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Oral Versus Intravenous Sedation Dentistry

Which Method is Best for Me?

There are two common methods of “Conscious sedation” sedation dentistry.

1. I.V. Sedation– I.V. stands for intravenous, meaning that the sedation medication is administered directly into the person’s blood stream. There is only one shot that needs to be given and the effects of the sedation are instantaneous. Another advantage of IV Sedation is that if the patient is not as sedated or “deep” as the doctor would like, or if the medication is wearing off more medication can be administered and the effects are instantaneous.

2. Oral Sedation– This medication comes in pill or liquid form. This form of sedation avoids any type of shots or injections to the patient while they are “awake” which is good news if you are a needle shy patient. However, oral sedation medication is more variable in effectiveness. The medication affects each person different, based on factors like age, weight, genetics, medications they are currently and have taken. Since it is swallowed, there is a delay from the time the medication is taken and it actually causes sedation. Almost all people respond very favorably to orally administered sedation.

Use Oral Sedation If:

  • You want the advantage of sedation and at the same time do not want the higher fees associated with I.V. sedation.
  • It is greatly easier to administer than I.V.
  • You are needle shy

Use I.V. Sedation If:

  • You need to drive yourself to your appointment. Oral Sedation needs to be taken an hour or more before your appointment, and you should never drive or perform demanding tasks after taking sedatives until your doctor tells you.
  • Are not averse to receiving a shot or injection. I.V. sedation gives your doctor better control of your sedation level and the sedation wears off faster since the dosage can be controlled more precisely.

Basic I.V. Sedation Information

I.V. sedation is the most powerful type of conscious sedation dentistry. This is because the effects are immediate (you will be completely sedated within moments of injection) and produces the most powerful amnesic effect of the three primary sedation methods; oral, inhalation and I.V.

I.V. is most common for Oral Surgery Cases. Oral Surgeons perform extractions, implants, reconstructive and cosmetic surgery as well as emergency and diagnostic surgery. Far from your average check up, these procedure are almost always more pleasant under sedation, even if you are not afraid or anxious of your visit.

I.V. sedation requires special training by the dentist and certification. The reason why some patients and dentists prefer I.V. sedation more than oral or inhalation is because I.V. sedation allows the dentist to quickly administer more medication if the patient isn’t sedated enough. The drugs are also much more effective and powerful than the same drug taken orally. I.V. sedation also provides a more powerful amnesic effect than the other methods of sedation dentistry. This works best for long procedures, like those commonly performed by Oral Surgeons.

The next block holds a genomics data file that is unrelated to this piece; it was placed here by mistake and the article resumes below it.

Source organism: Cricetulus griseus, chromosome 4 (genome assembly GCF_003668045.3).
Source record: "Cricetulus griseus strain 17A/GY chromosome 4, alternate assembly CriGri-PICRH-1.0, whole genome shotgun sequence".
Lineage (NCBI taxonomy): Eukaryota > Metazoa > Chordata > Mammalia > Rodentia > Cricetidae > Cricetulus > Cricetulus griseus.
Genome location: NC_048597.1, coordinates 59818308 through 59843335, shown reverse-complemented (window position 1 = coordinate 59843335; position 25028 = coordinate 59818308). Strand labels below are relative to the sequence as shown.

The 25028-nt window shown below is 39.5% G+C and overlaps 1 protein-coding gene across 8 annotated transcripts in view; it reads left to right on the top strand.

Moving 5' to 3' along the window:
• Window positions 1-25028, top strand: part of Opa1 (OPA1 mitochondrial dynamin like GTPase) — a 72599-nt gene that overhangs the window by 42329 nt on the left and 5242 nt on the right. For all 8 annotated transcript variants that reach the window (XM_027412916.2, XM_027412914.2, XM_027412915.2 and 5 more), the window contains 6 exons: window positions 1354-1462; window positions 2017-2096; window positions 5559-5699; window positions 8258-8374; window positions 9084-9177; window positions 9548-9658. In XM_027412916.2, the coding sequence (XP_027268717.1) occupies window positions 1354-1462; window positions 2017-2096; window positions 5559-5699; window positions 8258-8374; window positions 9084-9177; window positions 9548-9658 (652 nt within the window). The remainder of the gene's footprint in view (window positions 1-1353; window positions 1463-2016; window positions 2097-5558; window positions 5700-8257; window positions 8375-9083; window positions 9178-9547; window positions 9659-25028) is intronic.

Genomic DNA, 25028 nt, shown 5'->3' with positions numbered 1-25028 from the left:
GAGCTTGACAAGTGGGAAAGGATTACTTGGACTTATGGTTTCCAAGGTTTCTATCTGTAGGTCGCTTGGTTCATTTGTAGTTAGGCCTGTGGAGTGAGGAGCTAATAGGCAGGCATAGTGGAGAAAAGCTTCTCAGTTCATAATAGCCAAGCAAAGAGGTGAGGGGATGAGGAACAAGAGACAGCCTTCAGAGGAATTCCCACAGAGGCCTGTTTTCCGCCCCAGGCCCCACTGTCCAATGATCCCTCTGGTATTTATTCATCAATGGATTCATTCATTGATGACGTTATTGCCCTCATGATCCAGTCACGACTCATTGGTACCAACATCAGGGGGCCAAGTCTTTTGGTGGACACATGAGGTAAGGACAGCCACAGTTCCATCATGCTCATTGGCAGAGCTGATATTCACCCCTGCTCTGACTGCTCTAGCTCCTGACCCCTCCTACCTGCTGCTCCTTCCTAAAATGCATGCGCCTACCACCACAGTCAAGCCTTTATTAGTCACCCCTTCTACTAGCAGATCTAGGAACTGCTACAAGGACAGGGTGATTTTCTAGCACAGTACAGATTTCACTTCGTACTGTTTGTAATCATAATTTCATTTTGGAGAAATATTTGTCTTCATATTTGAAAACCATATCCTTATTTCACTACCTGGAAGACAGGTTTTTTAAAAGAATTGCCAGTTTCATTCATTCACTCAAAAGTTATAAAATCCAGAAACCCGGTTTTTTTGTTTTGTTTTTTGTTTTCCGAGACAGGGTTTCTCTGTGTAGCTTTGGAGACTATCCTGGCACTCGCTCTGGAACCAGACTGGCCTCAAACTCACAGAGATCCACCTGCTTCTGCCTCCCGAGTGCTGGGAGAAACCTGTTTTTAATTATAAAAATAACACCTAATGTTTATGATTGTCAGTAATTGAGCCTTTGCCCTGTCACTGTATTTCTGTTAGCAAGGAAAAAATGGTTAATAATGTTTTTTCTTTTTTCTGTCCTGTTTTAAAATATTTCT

Unfortunately, since I.V. sedation requires special advanced training and certification by the State Board of Dentistry, it isn’t common in most general dentists’ offices.

Basic Information About Oral Sedation

The medications, or oral sedatives, used in sedation dentistry are from a group of drugs called Benzodiazepines.

Benzodiazepines provide the sedative effect and an amnesic effect that prevents you from remembering painful sensations. In fact, you will remember little or nothing or your dental procedure or appointment.

Since the sedative is either in pill or liquid form the patient doesn’t have to be “awake” for any injections or needles. This form of sedation dentistry is best for patients that fear getting shots, are nervous around needles and/or have difficult to locate veins for I.V. sedation. Since no special training or certification is needed for oral sedation dentistry (unlike I.V. sedation), the cost is lower.

Unfortunately, since the drug must be absorbed through your digestive track it is not easy for the doctor to change your level of sedation in a timely manner. The delay in the time the medication is administered and the time it takes effect also means you must remember to take your sedative before your appointment and someone must drive and accompany you to and from your dental visit.

Remember that sedatives do not relieve pain, they only erase the memory of the pain. Fortunately, once you are relaxed and amnesic the doctor can then administer local anesthetic which will further increase comfort without raising your anxiety level.



Source by Eric Hackenberger

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